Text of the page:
On May 10, 2007, I fell out of a second story window in my home and hit the sidewalk below. I call it my Jeni Bounce. I broke my neck, five ribs on left side, my pelvis in three places, ruptured my bladder, punctured my left lung, incurred a severe Traumatic Brain Injury (TBI) and had two cardiac arrests during a Life Flight to the Brain Trauma Hospital to add a bit of excitement to the journey. I’ve never let things get calm around me, that’s just not my style.
After doctors put my bladder back together (piece by piece), the last doctor came out and told my momma, "We've done everything we possibly can to save her, now it's in God's hands." Those words have never left me and told me that God had other plans for me. And he absolutely did—to pay my life forward to other brain injury survivors!
During my coma (Glasgow Scale 3: nearly the lowest you can go to be considered alive), my momma was told to "make arrangements" (burial), and she refused. I’ve learned from so many other survivors that this had happened to them, too, but their families also refused to surrender; they held on to faith and hope.
I took my first breath three weeks later, fighting against “life support” breathing. I was taken off the machine and allowed to breathe on my own. I was still not conscious, but I was alive and fighting on my own.
Then momma was told, "You should make arrangements for a nursing home" due to my broken neck and the massive injuries to my brain. Doctors predicted that I would be paralyzed from the neck down and would have little to no mental abilities. I would need 24/7 care. Again, my momma refused! I proved them wrong the first time, and she had faith that I would prove them wrong the second time. I did, and continue to do so.
Two months after my TBI, I was released from the rehab hospital to return home. A few days before leaving, I got tired of hearing, "You will never walk again." I was tired of being pushed around in a wheelchair. I grabbed a door frame, trapping a nurse behind me, and pulled myself up to standing, then grabbed the bar that is for support in the hall and took my first steps (the nurse was screaming and following me with a wheelchair the whole time). I proved I could and would walk before I ever left rehab. I wasn’t going to let anything or anyone stop me from trying something I believed I could do!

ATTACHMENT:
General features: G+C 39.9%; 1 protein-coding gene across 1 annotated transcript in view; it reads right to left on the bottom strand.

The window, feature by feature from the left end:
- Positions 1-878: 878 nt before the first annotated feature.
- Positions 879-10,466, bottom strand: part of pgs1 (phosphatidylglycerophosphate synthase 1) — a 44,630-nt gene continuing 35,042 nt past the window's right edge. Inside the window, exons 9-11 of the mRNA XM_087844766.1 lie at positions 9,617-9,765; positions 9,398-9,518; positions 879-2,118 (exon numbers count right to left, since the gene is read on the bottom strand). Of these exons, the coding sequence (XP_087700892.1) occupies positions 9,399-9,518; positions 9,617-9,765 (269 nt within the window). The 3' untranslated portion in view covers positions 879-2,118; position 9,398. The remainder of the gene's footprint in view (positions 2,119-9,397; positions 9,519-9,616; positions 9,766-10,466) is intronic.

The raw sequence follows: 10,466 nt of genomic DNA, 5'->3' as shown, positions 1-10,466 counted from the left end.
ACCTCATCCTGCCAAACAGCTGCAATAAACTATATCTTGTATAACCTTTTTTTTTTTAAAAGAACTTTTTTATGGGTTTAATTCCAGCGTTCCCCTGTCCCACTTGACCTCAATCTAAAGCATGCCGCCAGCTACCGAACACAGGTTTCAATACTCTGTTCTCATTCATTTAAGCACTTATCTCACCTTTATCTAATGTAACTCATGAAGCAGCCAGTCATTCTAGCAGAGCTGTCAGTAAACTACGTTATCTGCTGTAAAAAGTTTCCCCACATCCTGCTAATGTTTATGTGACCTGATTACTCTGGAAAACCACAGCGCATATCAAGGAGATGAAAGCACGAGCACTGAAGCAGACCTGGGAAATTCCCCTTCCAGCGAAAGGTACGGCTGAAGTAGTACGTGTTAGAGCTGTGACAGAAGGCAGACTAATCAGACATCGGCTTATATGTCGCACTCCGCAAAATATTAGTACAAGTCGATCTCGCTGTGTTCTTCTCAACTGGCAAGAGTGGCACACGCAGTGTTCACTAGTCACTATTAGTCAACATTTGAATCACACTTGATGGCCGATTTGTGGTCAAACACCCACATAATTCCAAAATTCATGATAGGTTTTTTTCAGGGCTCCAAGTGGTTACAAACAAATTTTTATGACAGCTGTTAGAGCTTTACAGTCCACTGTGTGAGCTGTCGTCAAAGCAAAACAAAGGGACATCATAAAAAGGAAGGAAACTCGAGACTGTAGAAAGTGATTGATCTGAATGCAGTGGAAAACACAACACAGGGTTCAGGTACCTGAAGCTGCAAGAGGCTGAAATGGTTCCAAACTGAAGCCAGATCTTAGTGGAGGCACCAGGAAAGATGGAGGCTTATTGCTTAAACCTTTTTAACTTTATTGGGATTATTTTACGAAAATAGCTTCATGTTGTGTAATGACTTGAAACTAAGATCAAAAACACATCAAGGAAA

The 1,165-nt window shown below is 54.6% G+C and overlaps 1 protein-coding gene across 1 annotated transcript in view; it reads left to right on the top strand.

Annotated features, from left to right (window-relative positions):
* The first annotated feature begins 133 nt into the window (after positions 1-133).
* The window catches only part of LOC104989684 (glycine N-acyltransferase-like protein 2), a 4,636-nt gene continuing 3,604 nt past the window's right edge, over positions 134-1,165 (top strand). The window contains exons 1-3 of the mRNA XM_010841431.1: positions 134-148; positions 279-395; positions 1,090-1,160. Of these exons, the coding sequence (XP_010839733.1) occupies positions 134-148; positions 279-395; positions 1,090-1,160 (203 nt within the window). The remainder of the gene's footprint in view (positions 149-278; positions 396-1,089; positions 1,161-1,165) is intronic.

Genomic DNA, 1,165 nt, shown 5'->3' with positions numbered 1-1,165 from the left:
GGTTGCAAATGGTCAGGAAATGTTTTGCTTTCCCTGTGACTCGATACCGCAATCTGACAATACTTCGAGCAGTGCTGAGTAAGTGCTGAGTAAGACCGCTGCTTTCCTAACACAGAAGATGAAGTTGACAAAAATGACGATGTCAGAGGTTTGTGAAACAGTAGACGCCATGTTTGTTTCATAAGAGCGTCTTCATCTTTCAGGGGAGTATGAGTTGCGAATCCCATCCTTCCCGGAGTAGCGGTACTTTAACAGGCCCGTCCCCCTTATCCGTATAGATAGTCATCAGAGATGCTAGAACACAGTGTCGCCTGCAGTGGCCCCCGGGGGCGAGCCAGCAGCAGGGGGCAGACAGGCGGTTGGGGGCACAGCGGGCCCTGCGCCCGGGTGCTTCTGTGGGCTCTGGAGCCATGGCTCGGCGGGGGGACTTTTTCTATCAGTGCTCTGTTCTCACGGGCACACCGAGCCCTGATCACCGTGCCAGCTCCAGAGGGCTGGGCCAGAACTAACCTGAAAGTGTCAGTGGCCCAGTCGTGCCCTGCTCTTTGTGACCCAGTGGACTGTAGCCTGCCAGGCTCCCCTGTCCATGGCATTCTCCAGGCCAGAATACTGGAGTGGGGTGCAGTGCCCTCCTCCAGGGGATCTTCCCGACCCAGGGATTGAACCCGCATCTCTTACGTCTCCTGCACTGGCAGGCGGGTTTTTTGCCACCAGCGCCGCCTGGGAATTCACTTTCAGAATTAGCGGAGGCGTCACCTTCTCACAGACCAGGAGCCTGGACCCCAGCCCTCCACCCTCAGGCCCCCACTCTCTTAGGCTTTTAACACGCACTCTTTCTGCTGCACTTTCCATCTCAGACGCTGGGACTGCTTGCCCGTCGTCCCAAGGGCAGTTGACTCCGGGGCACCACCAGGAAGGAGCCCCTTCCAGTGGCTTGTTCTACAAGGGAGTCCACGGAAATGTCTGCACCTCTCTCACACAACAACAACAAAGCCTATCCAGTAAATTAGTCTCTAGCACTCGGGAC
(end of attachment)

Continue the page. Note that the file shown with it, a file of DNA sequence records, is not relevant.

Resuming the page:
Fast-forward eleven years later, and with lots of hard work on my own, with determination, and by never quitting, I now live my life to the fullest that I am able to handle. I know my personal limitations and try to push the limits just a bit further every day.
As for my home life, I live independently (with family ten minutes away for support when I ask for or need help). I take care of my home, my bills, and I filed for my SSDI myself; I was accepted the first time. I filed for and take care of my food stamps and my energy assistance plus its renewal each year, and I also handle anything else that comes my way. If I need help, I ask for help! There is no shame in asking for help; there is only shame in needing help but being too proud to ask and then dealing with the consequences later.
I'm a human with a brain injury. I run into panic attacks, neuro fatigue, and struggle with balance and memory issues. But I try to work on taking care of what I’m able to do right away instead of going into a "freeze and deal with later" mode. Out of sight is out of mind, so if we freeze and put things aside to deal with them later, we often forget completely that we even need to deal with it at all, until it’s too late.
All I know is this: I love my new normal life, issues and all. It's my second chance at life to do things right this time around.
I have a good reason to be grateful: it turns out that my TBI saved me from an inoperable Acquired Brain Injury (ABI) that was supposed to rupture soon and kill me. That ABI (aneurysm) is now deflated. It has been stripped of any blood flow. It sits like a deflated football at the base of my brain near my brain stem. It will be watched for the rest of my life, but after over eleven years, it's still a big nothing, thanks to my TBI. I can never be angry at having incurred my TBI because it saved me from death from that ABI, and I’ve already exceeded my "expiration date."
Jennifer Stokley is a “TBI thriver.” She is the administrator of “The We Team of TBI Survivors” on Facebook. Jeni lives in Kutztown, Pennsylvania.